Cholera vaccine is no longer recommended by the World Health Organization because its adverse effects outweigh its usefulness, although a new oral vaccine is promising. The risk of hepatitis A, acquired from infected food/water, in less developed countries ranges from 300/100,00 to 2000/100,000 unprotected travellers per month of stay.Active immunisation is safe, effective and durable, and there is no longer any justification for short-term protection with immunoglobulin. Epidemic meningococcal meningitis occurs in the cool, dry season (December–February) most years in countries of the sub-Sahelian“meningitis belt”of Africa (from Senegal and the Gambia in the west to Sudan in the east) (Molesworth et al., 2002) (Figure 14.1). Travellers to this area, and to other new sites of epidemics, should be given meningococcal group A + C (or ACYW) vaccine. The meningococcal group C vaccine now given to children in the UK does not provide adequate cover in these areas.

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Figure 14.2 Global distribution of rabies and the rabies-related bat lyssaviruses, 2003 Pre-exposure immunisation against classical rabies and the European and Australian rabies-related bat lyssaviruses (Figure 14.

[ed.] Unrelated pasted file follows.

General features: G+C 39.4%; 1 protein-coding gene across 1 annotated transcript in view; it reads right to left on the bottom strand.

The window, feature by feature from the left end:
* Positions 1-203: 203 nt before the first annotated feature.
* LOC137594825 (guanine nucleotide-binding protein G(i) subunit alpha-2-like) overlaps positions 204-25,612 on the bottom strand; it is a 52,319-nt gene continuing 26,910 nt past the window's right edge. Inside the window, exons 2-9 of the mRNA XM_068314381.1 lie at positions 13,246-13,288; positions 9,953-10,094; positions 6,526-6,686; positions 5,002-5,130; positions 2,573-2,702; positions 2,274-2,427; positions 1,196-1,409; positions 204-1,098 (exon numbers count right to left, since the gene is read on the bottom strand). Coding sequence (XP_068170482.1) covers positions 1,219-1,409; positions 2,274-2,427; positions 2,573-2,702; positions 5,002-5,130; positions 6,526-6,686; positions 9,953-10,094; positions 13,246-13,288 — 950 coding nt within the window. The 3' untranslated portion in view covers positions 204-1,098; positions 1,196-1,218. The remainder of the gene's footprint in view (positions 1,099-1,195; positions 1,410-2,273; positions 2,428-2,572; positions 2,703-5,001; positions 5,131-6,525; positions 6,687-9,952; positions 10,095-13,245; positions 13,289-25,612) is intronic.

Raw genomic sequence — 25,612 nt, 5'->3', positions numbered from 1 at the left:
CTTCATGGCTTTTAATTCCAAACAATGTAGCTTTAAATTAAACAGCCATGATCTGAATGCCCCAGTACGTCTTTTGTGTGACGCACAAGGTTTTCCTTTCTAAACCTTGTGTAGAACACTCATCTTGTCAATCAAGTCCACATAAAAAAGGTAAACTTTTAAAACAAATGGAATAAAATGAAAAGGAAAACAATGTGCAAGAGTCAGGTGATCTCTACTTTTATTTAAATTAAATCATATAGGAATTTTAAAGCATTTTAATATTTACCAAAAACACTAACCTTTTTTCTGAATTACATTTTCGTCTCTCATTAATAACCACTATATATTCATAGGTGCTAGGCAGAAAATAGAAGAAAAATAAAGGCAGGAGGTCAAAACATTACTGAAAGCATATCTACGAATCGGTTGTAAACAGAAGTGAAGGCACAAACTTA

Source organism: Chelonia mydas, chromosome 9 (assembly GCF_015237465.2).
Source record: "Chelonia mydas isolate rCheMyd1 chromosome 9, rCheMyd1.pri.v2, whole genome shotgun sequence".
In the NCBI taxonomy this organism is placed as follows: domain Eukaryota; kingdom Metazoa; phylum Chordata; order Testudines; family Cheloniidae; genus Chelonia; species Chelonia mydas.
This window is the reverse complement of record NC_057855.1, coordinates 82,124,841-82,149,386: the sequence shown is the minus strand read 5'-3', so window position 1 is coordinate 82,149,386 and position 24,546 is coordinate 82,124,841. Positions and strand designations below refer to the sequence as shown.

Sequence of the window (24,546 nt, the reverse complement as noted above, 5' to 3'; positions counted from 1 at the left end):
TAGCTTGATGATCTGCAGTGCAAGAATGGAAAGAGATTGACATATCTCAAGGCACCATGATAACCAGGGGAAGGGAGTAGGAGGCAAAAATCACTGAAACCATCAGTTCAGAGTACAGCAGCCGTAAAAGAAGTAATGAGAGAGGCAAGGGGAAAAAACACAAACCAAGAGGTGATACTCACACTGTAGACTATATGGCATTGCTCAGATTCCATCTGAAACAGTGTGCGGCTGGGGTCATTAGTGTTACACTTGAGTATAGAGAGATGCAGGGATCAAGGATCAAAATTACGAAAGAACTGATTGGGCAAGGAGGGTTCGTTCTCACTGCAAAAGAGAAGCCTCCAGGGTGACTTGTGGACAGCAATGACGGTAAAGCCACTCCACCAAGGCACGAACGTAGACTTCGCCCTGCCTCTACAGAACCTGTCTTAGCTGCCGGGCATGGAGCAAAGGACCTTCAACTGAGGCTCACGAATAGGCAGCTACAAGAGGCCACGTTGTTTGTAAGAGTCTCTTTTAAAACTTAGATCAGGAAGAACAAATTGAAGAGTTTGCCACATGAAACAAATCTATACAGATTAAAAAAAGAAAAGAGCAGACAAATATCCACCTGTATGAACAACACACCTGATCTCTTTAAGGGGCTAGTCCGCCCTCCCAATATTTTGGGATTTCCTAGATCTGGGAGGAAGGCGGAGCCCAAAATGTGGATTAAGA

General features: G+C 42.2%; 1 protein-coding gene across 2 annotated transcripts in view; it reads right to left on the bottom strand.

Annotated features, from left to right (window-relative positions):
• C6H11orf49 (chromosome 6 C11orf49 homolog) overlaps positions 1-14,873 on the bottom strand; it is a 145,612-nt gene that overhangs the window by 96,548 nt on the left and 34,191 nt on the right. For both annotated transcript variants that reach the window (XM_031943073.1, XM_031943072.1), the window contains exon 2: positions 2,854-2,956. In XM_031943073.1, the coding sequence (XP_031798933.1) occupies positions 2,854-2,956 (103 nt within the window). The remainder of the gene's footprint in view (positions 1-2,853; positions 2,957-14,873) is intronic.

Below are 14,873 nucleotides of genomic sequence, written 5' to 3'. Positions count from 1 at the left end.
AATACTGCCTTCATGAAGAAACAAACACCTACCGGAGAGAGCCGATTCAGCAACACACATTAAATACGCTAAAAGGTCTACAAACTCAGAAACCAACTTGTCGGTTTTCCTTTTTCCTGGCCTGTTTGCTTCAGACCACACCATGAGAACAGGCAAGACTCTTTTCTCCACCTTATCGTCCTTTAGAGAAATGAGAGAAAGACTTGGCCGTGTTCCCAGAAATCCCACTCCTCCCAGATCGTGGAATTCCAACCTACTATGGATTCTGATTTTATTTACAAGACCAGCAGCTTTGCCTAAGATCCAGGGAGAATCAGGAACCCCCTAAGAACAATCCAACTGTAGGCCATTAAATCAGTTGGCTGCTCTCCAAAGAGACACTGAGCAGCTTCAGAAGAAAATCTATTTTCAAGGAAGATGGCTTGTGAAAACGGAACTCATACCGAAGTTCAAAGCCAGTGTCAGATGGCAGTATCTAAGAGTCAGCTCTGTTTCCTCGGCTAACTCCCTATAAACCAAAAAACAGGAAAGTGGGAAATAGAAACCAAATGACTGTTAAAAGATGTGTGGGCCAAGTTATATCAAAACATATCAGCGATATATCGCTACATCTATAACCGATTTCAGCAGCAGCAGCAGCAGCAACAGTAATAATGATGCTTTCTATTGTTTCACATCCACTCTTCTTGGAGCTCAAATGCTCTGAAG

2) is being used increasingly in travellers. (These bat lyssaviruses are related to classical rabies virus and produce clinical effects identical to classical rabies in infected people.) Although the risk of transmission is low, the lack of effective treatment for rabies encephalitis and the fear engendered by a dog bite justifies immunisation now that safe and potent vaccines are available. Cost can be reduced if an ampoule of vaccine is divided among ten vaccinees, each being given one-tenth of the dose by intradermal injection.

Plague and anthrax vaccines cause serious side effects and, if there is real risk of infection, antibiotic prophylaxis or post-exposure treatment should be considered (doxycycline for plague, ciprofloxacin for anthrax). Japanese (B) encephalitis (Figure 14.3) and European tick-borne encephalitis vaccines should be considered in travellers to the endemic areas, especially during the seasons of transmission. Hepatitis B is a risk for medical staff whose work involves contact with human blood, to those receiving unscreened blood transfusions in some less developed countries and to those who take the high risk of unprotected sexual activity and intravenous drug abuse.

Typhoid is still prevalent in many less developed countries, especially in the Indian subcontinent. Effective injectable and oral vaccines are available that do not have the serious side effects associated with the old “TAB” immunisation.